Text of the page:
A BuzzFeed News analysis of “news” stories during the final three months of the 2016 US presidential campaign revealed that on Facebook, the 20 top-performing fake-news stories from hoax sites and hyper partisan blogs generated 8,711,000 instances of engagement (shares, reactions, or comments) while the 20 top-performing stories from news web sites generated 7,367,000 instances of engagement (1). Basically fake news generated 1.5 million more responses than real news.
This is particularly concerning given that a Pew Research study from July 2016 indicated that 63% of Americans say that family and friends are an important way they get news—they get their news from their social networks (online or offline) rather than from vetted broadcast or print media (2), and 54% of people asked in this same study responded that they “sometimes” or “often” received news from social networking sites such as Facebook or Twitter.
I too must confess that quite often it’s a tweet or a Facebook post that alerts me to a news story or world event. Often it’s even a tweet or a post that leads me to the latest science news. I can’t remember the last time I deliberately watched the 6:00 news, though it was a staple in my house when I was growing up.
So what does all of this mean for science communication, science literacy and a basic understanding of what is really going on in the world?
As a science writer at Promega and the point person for our social media efforts, I have mixed feelings about these trends. In some ways, I applaud that publishing has become more open, because there are wonderful voices and perspectives that I would have never heard if not for blogs and the ability of social media to amplify these writers’ work. Through social media, I have met a host of science writers, researchers and Promega customers, whom I never would have encountered any other way. My life has been enriched by these voices.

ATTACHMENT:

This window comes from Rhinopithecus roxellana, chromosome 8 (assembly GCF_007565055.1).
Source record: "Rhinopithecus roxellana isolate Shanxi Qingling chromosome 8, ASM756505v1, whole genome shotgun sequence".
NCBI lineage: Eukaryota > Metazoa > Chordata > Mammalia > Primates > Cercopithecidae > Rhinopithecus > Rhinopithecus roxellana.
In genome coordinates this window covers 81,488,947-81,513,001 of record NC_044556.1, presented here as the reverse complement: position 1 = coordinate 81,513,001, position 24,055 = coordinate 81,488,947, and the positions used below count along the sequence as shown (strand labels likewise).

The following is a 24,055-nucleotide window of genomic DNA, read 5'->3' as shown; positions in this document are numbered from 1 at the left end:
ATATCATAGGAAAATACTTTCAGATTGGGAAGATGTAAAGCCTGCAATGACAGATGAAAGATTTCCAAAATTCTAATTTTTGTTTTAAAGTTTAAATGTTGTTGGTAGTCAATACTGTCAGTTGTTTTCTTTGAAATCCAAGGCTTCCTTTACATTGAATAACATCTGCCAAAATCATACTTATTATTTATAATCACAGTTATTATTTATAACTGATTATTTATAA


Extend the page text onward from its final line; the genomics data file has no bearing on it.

I am excited about the possibilities that social media bring to the world of science communication—the ability to share data sets among scientists more freely and to get science commented on by a large community rather than three anonymous reviewers who serve as gatekeepers to publication in major journals. I also see the pitfalls of science that gets pitched by press release or documentary and tweeted widely before it is vetted by other scientists, and I have written about some of those issues before.
Just as the scientific journal is designed to provide some quality control to the science that reaches the public, professional news organizations serve the same function when reporting news. Journalists, particularly science journalists, are trained to vet sources and to write well. They have ethical codes of conduct. They are supported by staffs of fact-checkers. They know that truth does not necessarily equate to equal time for every opinion. There are consequences for publishing stories with egregious errors and falsehoods, so there is some commitment to quality. Traditionally they have even been able to distinguish between news reporting and editorializing. Fake news sites and even well-meaning citizen journalists are bound by none of these constraints and supported by none of these resources or training.
So what do we do? How does society keep the richness and diversity of voices that free media like blogs and social platforms create while maintaining quality, accuracy and credibility?
Responding to Bad Journalism—from amateurs or professionals
One thing is clear, critical thinking skills are essential.